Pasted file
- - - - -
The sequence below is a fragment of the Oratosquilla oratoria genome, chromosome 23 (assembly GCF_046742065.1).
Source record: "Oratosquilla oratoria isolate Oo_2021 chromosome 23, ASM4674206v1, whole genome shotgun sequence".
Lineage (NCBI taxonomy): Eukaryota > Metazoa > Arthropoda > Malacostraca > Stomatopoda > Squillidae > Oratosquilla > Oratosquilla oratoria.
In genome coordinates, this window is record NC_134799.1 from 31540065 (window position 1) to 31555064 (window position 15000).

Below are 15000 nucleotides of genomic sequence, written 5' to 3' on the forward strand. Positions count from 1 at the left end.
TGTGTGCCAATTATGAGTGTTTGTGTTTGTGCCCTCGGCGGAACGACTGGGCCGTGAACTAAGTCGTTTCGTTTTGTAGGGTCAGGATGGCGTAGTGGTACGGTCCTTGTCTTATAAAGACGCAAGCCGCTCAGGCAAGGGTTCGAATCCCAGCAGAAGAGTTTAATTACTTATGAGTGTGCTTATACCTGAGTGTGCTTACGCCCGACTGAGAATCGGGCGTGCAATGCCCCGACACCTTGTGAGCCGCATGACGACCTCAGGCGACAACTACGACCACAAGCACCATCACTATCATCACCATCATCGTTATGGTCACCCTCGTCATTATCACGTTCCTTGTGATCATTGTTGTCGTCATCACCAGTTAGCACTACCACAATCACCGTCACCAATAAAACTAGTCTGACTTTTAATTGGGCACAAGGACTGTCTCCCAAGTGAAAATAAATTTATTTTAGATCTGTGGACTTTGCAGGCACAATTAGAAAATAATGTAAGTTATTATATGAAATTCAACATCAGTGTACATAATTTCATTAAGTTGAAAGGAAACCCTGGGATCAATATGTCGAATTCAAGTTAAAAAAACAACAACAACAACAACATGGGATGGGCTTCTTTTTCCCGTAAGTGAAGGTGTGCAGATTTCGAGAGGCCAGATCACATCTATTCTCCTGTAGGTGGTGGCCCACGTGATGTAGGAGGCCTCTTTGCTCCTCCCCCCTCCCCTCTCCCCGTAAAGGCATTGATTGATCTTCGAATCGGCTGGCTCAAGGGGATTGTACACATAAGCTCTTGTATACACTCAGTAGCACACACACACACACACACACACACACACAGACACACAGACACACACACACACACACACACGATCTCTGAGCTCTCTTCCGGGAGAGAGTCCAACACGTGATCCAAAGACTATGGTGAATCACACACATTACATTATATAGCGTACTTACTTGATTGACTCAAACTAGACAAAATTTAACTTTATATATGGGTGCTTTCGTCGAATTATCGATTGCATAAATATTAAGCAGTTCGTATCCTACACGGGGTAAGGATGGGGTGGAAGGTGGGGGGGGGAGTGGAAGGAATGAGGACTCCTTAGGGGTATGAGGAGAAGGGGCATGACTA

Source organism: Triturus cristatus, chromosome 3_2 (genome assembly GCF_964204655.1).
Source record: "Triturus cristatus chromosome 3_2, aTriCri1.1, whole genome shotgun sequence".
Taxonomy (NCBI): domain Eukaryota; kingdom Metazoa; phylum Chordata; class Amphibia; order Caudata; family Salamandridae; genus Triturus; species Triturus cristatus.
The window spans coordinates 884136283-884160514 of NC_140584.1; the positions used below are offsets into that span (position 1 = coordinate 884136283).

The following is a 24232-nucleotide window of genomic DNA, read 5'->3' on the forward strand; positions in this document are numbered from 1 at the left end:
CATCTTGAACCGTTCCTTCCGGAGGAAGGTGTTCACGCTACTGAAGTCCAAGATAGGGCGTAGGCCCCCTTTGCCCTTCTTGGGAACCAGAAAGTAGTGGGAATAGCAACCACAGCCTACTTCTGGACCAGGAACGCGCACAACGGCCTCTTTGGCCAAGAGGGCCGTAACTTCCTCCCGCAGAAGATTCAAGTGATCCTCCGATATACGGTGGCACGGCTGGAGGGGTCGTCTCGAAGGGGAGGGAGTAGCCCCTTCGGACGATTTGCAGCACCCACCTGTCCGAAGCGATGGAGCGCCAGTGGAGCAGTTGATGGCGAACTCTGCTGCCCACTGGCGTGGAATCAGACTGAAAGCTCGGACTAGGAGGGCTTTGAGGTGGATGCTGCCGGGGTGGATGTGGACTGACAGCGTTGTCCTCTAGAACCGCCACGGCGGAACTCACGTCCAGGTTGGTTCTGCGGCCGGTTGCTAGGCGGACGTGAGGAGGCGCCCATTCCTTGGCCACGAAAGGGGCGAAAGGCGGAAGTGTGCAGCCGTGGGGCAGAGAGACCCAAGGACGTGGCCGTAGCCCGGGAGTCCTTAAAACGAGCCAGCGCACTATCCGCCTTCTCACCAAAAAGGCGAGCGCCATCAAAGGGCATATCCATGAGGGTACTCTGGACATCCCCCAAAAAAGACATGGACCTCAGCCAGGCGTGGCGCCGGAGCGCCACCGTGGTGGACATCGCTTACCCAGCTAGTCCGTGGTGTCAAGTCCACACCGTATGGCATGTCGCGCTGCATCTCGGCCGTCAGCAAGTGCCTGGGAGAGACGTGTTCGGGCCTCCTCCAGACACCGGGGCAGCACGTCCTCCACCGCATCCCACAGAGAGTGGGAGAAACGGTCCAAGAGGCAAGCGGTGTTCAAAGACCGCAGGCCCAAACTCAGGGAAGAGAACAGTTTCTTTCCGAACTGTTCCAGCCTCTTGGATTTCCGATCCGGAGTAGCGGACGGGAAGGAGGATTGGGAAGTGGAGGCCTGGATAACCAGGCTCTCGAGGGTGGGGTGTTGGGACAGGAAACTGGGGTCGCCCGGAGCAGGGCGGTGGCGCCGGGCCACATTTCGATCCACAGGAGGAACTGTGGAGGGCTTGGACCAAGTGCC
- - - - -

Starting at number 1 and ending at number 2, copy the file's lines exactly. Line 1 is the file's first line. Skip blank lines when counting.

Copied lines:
The sequence below is a fragment of the Oratosquilla oratoria genome, chromosome 23 (assembly GCF_046742065.1).
Source record: "Oratosquilla oratoria isolate Oo_2021 chromosome 23, ASM4674206v1, whole genome shotgun sequence".